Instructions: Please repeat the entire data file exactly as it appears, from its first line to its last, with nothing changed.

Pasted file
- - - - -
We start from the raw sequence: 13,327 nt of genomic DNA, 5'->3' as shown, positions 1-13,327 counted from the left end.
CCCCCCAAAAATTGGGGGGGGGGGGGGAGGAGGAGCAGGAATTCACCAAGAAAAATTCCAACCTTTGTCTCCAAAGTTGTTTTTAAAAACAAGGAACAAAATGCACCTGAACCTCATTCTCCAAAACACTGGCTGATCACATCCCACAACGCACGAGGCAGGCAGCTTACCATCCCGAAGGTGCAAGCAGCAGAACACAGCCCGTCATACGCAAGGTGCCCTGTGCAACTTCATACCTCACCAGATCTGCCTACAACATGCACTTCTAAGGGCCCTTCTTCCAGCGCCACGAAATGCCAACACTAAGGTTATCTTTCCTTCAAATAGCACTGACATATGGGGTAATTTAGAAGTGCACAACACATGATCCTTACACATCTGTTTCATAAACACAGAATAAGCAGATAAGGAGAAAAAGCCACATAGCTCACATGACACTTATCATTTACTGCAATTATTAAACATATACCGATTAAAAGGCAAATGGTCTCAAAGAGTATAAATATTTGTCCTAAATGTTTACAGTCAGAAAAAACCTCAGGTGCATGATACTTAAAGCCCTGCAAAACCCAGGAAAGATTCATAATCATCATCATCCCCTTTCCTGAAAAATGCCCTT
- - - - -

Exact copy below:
We start from the raw sequence: 13,327 nt of genomic DNA, 5'->3' as shown, positions 1-13,327 counted from the left end.
CCCCCCAAAAATTGGGGGGGGGGGGGGAGGAGGAGCAGGAATTCACCAAGAAAAATTCCAACCTTTGTCTCCAAAGTTGTTTTTAAAAACAAGGAACAAAATGCACCTGAACCTCATTCTCCAAAACACTGGCTGATCACATCCCACAACGCACGAGGCAGGCAGCTTACCATCCCGAAGGTGCAAGCAGCAGAACACAGCCCGTCATACGCAAGGTGCCCTGTGCAACTTCATACCTCACCAGATCTGCCTACAACATGCACTTCTAAGGGCCCTTCTTCCAGCGCCACGAAATGCCAACACTAAGGTTATCTTTCCTTCAAATAGCACTGACATATGGGGTAATTTAGAAGTGCACAACACATGATCCTTACACATCTGTTTCATAAACACAGAATAAGCAGATAAGGAGAAAAAGCCACATAGCTCACATGACACTTATCATTTACTGCAATTATTAAACATATACCGATTAAAAGGCAAATGGTCTCAAAGAGTATAAATATTTGTCCTAAATGTTTACAGTCAGAAAAAACCTCAGGTGCATGATACTTAAAGCCCTGCAAAACCCAGGAAAGATTCATAATCATCATCATCCCCTTTCCTGAAAAATGCCCTT